What I find interesting about Murray's response is her acute awareness of the criticism and her complete dismissal of any constructive feedback. She knows better but doesn't want to do better. Since Essence has and will continue its slide into oblivion and mediocrity she won't be able to pretend or ignore the reasons why or the warnings from the disgruntled readership as they move on. I know some women will continue to buy Essence out of misplaced loyalty. The question begs why we settled for relying on one magazine to begin with. Blacks got too complacent.

July 30, 2010 | Unregistered CommenterFaith

Angela Burt-Murray is a trip. She makes this hire to impress her bosses at Time, Inc. then she gets upset with Black woman for seeing an opportunity for us go down the drain.

Angela should just go ahead and be honest; she doesn't like Black women in the same way that Debra Lee doesn't like Black women. I think that's pretty obvious.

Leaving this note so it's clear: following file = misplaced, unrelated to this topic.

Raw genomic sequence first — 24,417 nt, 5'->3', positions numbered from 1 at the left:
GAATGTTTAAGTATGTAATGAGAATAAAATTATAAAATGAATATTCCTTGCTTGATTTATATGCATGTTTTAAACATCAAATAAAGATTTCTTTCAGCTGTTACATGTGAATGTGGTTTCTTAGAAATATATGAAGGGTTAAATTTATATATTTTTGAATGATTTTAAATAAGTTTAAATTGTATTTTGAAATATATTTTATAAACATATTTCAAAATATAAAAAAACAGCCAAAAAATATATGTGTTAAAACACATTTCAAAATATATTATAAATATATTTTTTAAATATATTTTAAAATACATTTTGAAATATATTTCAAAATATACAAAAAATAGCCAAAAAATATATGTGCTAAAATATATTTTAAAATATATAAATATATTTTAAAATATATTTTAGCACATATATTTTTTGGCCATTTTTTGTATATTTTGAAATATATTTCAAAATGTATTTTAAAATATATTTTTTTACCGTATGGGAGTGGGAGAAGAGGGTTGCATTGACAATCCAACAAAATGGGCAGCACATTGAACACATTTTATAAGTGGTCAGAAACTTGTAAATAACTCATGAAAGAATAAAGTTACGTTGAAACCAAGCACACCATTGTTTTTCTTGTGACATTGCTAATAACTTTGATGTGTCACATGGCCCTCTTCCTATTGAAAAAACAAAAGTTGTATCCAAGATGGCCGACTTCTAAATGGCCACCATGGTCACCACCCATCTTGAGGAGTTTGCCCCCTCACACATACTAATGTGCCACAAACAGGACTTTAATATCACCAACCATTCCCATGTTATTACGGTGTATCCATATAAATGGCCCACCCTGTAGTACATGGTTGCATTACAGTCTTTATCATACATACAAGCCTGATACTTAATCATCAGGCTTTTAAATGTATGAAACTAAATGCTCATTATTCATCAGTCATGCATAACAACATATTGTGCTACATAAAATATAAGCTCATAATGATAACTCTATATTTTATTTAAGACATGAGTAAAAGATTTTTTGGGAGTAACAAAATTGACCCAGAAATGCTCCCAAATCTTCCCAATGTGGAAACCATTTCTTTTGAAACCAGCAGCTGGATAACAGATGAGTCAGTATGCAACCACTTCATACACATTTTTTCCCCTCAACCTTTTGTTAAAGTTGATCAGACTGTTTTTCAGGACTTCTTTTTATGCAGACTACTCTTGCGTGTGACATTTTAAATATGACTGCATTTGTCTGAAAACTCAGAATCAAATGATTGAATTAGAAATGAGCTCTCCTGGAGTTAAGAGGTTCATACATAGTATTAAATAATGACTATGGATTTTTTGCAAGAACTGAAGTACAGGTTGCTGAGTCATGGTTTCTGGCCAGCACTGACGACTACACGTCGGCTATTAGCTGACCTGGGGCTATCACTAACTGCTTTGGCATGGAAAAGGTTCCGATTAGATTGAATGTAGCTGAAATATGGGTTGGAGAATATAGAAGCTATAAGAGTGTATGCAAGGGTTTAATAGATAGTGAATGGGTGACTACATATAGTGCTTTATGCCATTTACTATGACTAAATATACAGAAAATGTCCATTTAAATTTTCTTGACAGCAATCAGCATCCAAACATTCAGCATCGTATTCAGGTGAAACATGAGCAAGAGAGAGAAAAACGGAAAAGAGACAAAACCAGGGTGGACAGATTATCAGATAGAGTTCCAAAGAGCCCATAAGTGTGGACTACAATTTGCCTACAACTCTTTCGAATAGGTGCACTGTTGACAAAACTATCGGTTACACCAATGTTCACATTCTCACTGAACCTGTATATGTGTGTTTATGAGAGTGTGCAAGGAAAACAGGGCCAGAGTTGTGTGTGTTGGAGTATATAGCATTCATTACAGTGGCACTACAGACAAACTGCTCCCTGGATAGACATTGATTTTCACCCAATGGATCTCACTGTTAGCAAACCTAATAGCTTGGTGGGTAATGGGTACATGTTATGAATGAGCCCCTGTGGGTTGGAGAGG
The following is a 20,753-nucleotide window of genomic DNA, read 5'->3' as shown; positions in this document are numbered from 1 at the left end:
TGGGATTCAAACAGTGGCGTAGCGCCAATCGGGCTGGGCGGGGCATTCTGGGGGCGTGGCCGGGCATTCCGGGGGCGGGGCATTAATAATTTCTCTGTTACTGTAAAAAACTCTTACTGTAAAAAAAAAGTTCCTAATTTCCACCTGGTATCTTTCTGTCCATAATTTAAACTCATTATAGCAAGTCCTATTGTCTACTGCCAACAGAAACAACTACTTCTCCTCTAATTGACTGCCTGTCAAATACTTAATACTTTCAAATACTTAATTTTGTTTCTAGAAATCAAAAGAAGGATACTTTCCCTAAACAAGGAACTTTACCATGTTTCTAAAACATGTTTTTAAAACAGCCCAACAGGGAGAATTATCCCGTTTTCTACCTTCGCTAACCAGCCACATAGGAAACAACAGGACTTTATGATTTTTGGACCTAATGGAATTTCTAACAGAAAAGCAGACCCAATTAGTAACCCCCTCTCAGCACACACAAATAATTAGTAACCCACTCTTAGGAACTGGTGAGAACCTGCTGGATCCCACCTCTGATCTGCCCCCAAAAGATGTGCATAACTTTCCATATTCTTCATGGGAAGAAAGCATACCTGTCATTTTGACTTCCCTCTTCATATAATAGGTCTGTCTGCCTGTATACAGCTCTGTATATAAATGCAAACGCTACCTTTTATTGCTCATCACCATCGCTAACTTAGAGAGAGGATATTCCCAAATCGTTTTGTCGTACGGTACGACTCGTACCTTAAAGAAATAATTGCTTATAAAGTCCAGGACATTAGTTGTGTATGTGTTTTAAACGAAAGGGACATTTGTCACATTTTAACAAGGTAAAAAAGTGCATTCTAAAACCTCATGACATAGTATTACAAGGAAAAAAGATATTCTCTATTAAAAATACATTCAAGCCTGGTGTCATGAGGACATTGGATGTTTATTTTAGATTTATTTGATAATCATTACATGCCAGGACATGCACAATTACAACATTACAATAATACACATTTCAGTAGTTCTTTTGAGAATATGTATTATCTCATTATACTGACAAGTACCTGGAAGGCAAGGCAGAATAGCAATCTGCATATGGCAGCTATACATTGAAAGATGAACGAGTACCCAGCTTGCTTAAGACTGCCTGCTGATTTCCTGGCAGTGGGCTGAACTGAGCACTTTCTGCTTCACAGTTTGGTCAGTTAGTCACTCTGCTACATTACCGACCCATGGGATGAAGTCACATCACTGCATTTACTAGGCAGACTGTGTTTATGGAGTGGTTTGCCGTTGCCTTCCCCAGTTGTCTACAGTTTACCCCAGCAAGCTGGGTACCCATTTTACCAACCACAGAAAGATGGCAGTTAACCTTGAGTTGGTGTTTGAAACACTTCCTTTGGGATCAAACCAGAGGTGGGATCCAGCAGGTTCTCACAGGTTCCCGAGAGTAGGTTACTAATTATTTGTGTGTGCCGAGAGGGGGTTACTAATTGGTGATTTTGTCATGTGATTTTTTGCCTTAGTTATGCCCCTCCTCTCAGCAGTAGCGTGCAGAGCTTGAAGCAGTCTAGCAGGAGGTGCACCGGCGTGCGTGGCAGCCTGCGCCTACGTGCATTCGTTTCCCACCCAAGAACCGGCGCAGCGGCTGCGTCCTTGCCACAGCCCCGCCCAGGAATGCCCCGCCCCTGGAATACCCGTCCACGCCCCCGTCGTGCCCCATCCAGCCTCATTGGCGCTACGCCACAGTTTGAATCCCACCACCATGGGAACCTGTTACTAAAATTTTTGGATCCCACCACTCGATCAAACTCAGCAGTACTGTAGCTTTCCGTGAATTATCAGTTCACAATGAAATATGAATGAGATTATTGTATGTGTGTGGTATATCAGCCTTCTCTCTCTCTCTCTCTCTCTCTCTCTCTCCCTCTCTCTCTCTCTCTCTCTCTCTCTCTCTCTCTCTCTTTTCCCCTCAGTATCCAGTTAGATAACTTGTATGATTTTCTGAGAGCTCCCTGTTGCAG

Essence says, "where Black woman come first". Right.

July 30, 2010 | Unregistered CommenterVal

I have a copy of the very first issue of Essence mag, May 1975. I was a subscriber from 1975 to 2007. So when it started to get less interesting, less powerful and more and more like a guide on how to cruise a pick up joint, perm kits, cigarette and alcohol ads in many issues along side "health tips" I was very disappointed. I began to like Messence less and less and just finally did not renew my subscription. It got to the point where if I wanted to read an article on how to get a man, fry my hair, etc., I'd read Messence, but if I wanted to read a series of articles on women's health for a period of several months or legislation in Congress that pertains to women's health, then I had to read Glamour, LHJ, etc. That's sad!! :(